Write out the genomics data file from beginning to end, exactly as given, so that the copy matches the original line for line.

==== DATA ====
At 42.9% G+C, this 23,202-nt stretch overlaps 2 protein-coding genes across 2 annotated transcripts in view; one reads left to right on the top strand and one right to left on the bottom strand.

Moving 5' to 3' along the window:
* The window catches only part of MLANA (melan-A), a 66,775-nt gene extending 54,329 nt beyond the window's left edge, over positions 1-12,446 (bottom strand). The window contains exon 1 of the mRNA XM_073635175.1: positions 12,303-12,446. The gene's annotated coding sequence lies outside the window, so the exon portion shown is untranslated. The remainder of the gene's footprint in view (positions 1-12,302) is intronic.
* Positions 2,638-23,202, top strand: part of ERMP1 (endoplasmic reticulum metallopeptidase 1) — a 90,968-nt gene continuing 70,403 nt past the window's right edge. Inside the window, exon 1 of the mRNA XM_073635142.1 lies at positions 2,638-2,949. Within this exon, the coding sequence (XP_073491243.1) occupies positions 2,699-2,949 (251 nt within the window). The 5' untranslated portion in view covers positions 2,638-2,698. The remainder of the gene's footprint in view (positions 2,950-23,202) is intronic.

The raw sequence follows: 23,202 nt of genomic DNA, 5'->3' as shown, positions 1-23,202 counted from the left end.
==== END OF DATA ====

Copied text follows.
At 42.9% G+C, this 23,202-nt stretch overlaps 2 protein-coding genes across 2 annotated transcripts in view; one reads left to right on the top strand and one right to left on the bottom strand.

Moving 5' to 3' along the window:
* The window catches only part of MLANA (melan-A), a 66,775-nt gene extending 54,329 nt beyond the window's left edge, over positions 1-12,446 (bottom strand). The window contains exon 1 of the mRNA XM_073635175.1: positions 12,303-12,446. The gene's annotated coding sequence lies outside the window, so the exon portion shown is untranslated. The remainder of the gene's footprint in view (positions 1-12,302) is intronic.
* Positions 2,638-23,202, top strand: part of ERMP1 (endoplasmic reticulum metallopeptidase 1) — a 90,968-nt gene continuing 70,403 nt past the window's right edge. Inside the window, exon 1 of the mRNA XM_073635142.1 lies at positions 2,638-2,949. Within this exon, the coding sequence (XP_073491243.1) occupies positions 2,699-2,949 (251 nt within the window). The 5' untranslated portion in view covers positions 2,638-2,698. The remainder of the gene's footprint in view (positions 2,950-23,202) is intronic.

The raw sequence follows: 23,202 nt of genomic DNA, 5'->3' as shown, positions 1-23,202 counted from the left end.